Of course, I hold some intense animosity for characters like Red, Petty, and Alex’s mom, but in the end, it’s all resolved very neatly… and yet, there really is no end. But in truth, could there really be an end? I don’t know that I’d be satisfied if everything was suddenly okay—if the ash had suddenly disappeared and life began to go back to normal, I don’t think I would have been satisfied, either. But the way Mullin leaves it opens everything to speculation more than anything else, and those endings aren’t really my favorite.

All in all, this series is really good; books one and two, Ashfall and Ashen Winter, captivated me and I fell in love with them from the get go, but this final installment left me wanting. Three and a half stars.

3.5 stars

In exchange for an honest review, Tanglewood Press has been extremely gracious in allowing me to read an ARC of this novel, via Netgalley, prior to its official release on April 15, 2014.

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Darla's StoryFrom Goodreads: Darla Edmunds has faced a lot of challenges in her seventeen years: Her dad died in a farming accident when she was fourteen. Her mother retreated into hyper-religiosity, leaving Darla to run the family farm almost single-handedly. But those struggles pale in comparison to the one she faces after the Yellowstone supervolcano erupts, plummeting the world–and Darla’s small corner of Iowa–into a cataclysmic natural disaster.


Fans of the Ashfall series will be happy to note that Mullin has indeed written a novella that focuses on the life and times of Darla and her mother prior to the volcano and their meeting of Alex.  However, as it is a novella, it is extremely short and, in my opinion, a bit redundant for readers who have already picked up the series.  For those who have read Ashfall, we already have a good knowledge base of Darla’s story as she’s told it before; all this novella does is give a birds-eye view as it all unfolds.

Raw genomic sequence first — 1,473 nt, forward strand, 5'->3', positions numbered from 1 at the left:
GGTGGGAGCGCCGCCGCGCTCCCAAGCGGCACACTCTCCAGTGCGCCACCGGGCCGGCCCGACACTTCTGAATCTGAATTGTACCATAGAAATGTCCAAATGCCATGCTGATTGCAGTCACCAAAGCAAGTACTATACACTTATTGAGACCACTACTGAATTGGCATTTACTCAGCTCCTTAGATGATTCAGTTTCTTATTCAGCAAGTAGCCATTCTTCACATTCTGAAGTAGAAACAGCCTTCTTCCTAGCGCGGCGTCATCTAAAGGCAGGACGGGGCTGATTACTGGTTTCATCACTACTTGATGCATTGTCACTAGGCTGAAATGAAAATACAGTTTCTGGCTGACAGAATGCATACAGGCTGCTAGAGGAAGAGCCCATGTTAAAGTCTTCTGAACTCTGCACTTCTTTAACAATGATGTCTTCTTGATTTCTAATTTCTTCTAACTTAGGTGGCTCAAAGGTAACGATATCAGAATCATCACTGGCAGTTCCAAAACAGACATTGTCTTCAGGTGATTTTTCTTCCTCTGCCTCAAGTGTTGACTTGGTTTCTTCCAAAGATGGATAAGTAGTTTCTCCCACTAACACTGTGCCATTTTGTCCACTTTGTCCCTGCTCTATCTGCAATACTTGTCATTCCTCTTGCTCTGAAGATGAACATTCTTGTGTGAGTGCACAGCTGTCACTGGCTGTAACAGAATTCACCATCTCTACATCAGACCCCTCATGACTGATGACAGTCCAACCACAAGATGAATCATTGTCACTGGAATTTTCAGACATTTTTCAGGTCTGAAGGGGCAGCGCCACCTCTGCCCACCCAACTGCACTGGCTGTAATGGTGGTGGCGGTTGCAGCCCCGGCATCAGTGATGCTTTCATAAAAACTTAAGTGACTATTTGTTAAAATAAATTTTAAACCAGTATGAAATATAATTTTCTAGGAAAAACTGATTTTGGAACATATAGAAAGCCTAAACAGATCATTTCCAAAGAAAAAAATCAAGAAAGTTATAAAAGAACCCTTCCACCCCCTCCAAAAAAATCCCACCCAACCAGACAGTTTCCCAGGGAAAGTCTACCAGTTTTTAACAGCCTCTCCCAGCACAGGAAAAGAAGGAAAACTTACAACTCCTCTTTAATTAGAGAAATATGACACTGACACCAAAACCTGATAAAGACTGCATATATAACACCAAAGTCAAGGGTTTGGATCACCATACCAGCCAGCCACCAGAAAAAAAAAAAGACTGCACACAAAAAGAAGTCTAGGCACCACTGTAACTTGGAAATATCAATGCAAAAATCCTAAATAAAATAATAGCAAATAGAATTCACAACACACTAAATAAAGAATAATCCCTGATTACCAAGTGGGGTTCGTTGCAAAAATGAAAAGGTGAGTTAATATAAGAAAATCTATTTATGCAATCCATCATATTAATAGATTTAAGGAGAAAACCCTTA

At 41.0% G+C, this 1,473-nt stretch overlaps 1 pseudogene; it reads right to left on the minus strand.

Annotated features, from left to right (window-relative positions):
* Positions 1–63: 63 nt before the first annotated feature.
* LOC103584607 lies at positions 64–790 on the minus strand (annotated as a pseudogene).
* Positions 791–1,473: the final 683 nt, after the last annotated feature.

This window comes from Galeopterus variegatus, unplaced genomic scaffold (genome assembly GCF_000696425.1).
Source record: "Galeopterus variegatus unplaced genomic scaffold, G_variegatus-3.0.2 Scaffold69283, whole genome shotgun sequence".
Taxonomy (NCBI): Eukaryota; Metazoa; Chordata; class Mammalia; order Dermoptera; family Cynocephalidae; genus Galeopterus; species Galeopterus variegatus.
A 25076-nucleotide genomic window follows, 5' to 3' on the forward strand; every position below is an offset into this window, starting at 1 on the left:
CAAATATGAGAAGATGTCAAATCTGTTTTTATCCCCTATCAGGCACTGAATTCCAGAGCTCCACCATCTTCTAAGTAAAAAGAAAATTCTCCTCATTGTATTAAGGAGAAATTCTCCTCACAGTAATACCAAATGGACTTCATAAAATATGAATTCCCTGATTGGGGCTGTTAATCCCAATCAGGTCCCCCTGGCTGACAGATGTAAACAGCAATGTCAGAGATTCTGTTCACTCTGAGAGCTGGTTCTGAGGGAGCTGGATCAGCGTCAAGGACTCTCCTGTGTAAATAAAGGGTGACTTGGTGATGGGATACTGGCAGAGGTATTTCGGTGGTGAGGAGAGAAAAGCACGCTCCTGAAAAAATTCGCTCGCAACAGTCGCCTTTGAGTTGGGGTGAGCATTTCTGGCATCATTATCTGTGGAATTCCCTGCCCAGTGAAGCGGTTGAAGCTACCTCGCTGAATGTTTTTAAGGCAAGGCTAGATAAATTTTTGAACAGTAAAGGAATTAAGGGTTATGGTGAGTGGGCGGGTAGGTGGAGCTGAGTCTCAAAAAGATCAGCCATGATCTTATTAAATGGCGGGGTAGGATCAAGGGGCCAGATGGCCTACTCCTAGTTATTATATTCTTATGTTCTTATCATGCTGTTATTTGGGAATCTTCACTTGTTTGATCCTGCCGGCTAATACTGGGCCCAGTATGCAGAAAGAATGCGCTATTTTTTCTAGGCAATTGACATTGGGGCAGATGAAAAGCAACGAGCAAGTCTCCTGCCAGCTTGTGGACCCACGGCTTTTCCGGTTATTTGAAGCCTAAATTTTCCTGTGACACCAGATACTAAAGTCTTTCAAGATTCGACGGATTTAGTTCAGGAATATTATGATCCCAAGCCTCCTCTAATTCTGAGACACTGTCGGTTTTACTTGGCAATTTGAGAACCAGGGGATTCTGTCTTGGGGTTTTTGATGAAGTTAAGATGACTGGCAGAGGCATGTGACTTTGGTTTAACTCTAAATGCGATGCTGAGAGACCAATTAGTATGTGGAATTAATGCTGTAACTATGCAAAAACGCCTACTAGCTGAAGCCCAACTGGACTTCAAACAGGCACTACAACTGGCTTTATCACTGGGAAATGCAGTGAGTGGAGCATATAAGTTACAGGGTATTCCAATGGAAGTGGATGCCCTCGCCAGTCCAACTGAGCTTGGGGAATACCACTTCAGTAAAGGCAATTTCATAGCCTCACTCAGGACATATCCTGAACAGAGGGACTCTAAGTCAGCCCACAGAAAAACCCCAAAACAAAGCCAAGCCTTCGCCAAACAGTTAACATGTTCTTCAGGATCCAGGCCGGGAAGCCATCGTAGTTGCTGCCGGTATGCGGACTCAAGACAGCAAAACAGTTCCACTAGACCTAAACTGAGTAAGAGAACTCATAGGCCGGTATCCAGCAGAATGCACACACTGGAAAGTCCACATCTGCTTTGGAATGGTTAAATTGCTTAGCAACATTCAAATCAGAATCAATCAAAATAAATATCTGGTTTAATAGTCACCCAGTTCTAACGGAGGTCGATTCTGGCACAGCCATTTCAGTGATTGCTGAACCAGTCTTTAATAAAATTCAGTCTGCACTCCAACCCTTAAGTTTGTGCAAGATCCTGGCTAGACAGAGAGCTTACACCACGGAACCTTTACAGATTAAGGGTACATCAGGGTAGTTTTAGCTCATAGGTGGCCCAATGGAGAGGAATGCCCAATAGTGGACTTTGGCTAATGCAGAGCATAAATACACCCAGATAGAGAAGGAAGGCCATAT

Truth be told, I wasn’t as impressed with this novella as I had hoped to be.  As I said before, it was a bit redundant for me as I’ve already read the other books in the series (this novella having just recently released as a prequel), and while I was interested in the novella, I didn’t feel like I learned anything knew.  Perhaps it would be a good jump off point for those interested in starting the series, but I certainly wouldn’t want readers to base their impression of the whole series on this novella, because the full books themselves have much more going on and leave readers on the edge of their seat in anticipation.  This novella, however, falls a bit flat, and Darla comes across as a somewhat boring person with a real chip on her shoulder—and while she is smarter than all the adults around her, the novella is too short to really show her true colors, and she puts a bad taste in the readers’ mouth.  Because I read Ashfall and learned to really like her, I had no issues with Darla in this novella, but I can foresee her attitude being a turn off for potential readers of the series… so I honestly don’t suggest reading this prequel prior to the first novel in the series, Ashfall.  Two and a half stars. 

2.5 stars

I purchased this novel from Amazon.